As you can see from the image the camera is about as tall as a 35mm film box and just over twice the width, weighs about 12oz (340g) and is of pretty high build quality certainly up there with most of the 1970's 'semi -pro' cameras like the Nikon FM, Canon A1, Olympus OM1 etc.
When the Rollei 35 was introduced in 1966 it was the smallest full frame 35mm camera in the world. However even though it is only roughly the size of two film boxes the designers still manged to design a camera that gives the user complete manual control.
The small size however leads to some design quirks especially with control placement. The film advance lever is on the left, shutter and aperture dials are on the front and the re-wind lever and flash hot-shoe are on the bottom plate.
Loading a film is done by sliding off the back and placing the cartridge in the right hand side, threading and advance are similar to other cameras.
Operation is hardly 'point and shoot' firstly the lens needs to be extended from the body and twisted to lock before use, the focus is not by a range-finder but by scale focus "guesstimate" the lightmeter on this model is always on and only turned off by putting the camera back in its case (rectified on later models) Aperture and shutter dials are twisted until the needle is aligned with a red lever.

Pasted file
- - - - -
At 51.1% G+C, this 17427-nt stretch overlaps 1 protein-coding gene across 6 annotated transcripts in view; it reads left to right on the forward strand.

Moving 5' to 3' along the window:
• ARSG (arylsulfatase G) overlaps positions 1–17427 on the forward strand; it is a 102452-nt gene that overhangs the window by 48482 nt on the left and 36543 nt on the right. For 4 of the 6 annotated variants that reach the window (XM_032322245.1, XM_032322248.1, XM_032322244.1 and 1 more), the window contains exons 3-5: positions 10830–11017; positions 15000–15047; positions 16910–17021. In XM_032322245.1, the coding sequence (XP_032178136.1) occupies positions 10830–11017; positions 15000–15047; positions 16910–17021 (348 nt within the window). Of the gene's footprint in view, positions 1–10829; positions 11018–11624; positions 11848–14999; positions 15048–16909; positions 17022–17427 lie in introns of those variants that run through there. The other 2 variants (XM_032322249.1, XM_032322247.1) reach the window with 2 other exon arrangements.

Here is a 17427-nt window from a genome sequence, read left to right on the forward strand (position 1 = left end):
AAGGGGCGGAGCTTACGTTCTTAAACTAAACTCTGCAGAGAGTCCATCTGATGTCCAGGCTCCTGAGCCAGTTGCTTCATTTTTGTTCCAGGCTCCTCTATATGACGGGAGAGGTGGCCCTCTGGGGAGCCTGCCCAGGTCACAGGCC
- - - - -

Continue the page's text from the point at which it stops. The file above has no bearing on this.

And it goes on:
The shutter is mechanical, and works without batteries 1/2 sec to 1/500 sec + 'B' (only down to 1/30 on Triotar model) and being a 'leaf' type flash sync is available at all speeds.
Despite its 'Quirkiness' the Rollei has a couple of strengths, firstly all manual control, secondly first rate lenses.
The Rollei came with three different lenses, in order of increasing quality:
Triotar F3,5 (3 element cooke triplet)
Tessar F3,5 (4 element Zeiss classic)
Sonnar F2,8 (The Classic Zeiss design)
Actually for a short time some had a Schneider lens similar to the Tessar.
The following are results from the Tessar
'Yes you can have your cake and eat it Daddy'
The above shot of my daughter was shot at F3,5 and shows the Tessar to be a very good performer, with good contrast and fair sharpness even wide open, they say the Sonnar is better- that must be a very good optic indeed as the results I'm getting from the Tessar are pretty much on par with a SLR lens of the era and certainly better than most compact Point and shoot cameras.
My opinion of this camera after just a week of using is that despite some design quirks it offers a taste of true photography.
That is that it give complete control over settings (and creativity) that P&S cameras rarely give, is a full frame camera in a package that will fit it most peoples pockets, has a build quality that means it will give good service for many years.
All images and Text © Mark Antony Smith